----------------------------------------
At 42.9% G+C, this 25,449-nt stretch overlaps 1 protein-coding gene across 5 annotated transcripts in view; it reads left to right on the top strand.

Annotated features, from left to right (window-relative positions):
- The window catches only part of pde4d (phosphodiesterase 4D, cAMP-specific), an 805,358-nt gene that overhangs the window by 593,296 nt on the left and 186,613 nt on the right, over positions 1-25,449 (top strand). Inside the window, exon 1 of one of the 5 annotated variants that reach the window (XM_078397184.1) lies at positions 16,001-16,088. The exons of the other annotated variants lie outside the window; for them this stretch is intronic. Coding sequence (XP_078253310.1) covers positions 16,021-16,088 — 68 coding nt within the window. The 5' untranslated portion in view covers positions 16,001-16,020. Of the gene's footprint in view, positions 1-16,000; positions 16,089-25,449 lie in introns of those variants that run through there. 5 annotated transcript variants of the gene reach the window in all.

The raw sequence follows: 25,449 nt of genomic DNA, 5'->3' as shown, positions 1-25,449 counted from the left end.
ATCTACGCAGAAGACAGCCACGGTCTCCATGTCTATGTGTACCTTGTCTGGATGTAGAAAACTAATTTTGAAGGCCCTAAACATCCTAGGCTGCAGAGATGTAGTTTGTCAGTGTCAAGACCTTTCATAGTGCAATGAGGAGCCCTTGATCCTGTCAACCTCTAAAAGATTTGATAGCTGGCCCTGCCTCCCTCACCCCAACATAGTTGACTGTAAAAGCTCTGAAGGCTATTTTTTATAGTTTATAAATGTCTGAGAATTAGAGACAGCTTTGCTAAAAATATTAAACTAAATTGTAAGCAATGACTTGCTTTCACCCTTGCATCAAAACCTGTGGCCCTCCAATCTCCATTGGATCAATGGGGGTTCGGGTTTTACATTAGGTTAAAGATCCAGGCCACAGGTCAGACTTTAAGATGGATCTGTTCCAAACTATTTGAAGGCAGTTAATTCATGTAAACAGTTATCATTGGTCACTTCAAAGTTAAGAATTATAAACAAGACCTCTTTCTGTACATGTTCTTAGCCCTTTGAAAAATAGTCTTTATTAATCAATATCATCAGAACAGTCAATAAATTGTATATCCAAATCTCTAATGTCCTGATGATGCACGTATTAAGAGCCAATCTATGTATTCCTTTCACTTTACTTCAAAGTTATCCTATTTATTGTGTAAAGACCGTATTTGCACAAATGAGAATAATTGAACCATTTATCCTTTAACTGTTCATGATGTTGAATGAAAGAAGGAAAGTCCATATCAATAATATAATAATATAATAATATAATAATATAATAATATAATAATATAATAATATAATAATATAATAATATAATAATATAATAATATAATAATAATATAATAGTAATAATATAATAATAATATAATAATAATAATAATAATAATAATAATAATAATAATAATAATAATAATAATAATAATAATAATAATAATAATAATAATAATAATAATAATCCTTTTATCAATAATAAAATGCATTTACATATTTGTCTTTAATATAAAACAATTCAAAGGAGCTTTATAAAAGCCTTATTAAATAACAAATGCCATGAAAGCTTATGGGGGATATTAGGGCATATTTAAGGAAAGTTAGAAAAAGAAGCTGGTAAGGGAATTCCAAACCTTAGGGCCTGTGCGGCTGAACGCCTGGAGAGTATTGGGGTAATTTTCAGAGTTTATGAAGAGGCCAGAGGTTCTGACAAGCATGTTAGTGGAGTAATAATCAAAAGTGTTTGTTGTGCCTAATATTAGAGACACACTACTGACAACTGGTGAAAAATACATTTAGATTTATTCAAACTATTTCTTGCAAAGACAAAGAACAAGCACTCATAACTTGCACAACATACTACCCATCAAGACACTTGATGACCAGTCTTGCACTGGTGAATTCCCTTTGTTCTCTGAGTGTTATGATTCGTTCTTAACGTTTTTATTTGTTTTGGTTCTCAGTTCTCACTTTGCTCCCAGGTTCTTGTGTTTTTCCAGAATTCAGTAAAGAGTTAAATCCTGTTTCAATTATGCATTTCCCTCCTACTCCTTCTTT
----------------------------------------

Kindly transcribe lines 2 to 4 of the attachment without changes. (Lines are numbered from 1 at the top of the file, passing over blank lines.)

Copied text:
Annotated features, from left to right (window-relative positions):
- The window catches only part of pde4d (phosphodiesterase 4D, cAMP-specific), an 805,358-nt gene that overhangs the window by 593,296 nt on the left and 186,613 nt on the right, over positions 1-25,449 (top strand). Inside the window, exon 1 of one of the 5 annotated variants that reach the window (XM_078397184.1) lies at positions 16,001-16,088. The exons of the other annotated variants lie outside the window; for them this stretch is intronic. Coding sequence (XP_078253310.1) covers positions 16,021-16,088 — 68 coding nt within the window. The 5' untranslated portion in view covers positions 16,001-16,020. Of the gene's footprint in view, positions 1-16,000; positions 16,089-25,449 lie in introns of those variants that run through there. 5 annotated transcript variants of the gene reach the window in all.

The raw sequence follows: 25,449 nt of genomic DNA, 5'->3' as shown, positions 1-25,449 counted from the left end.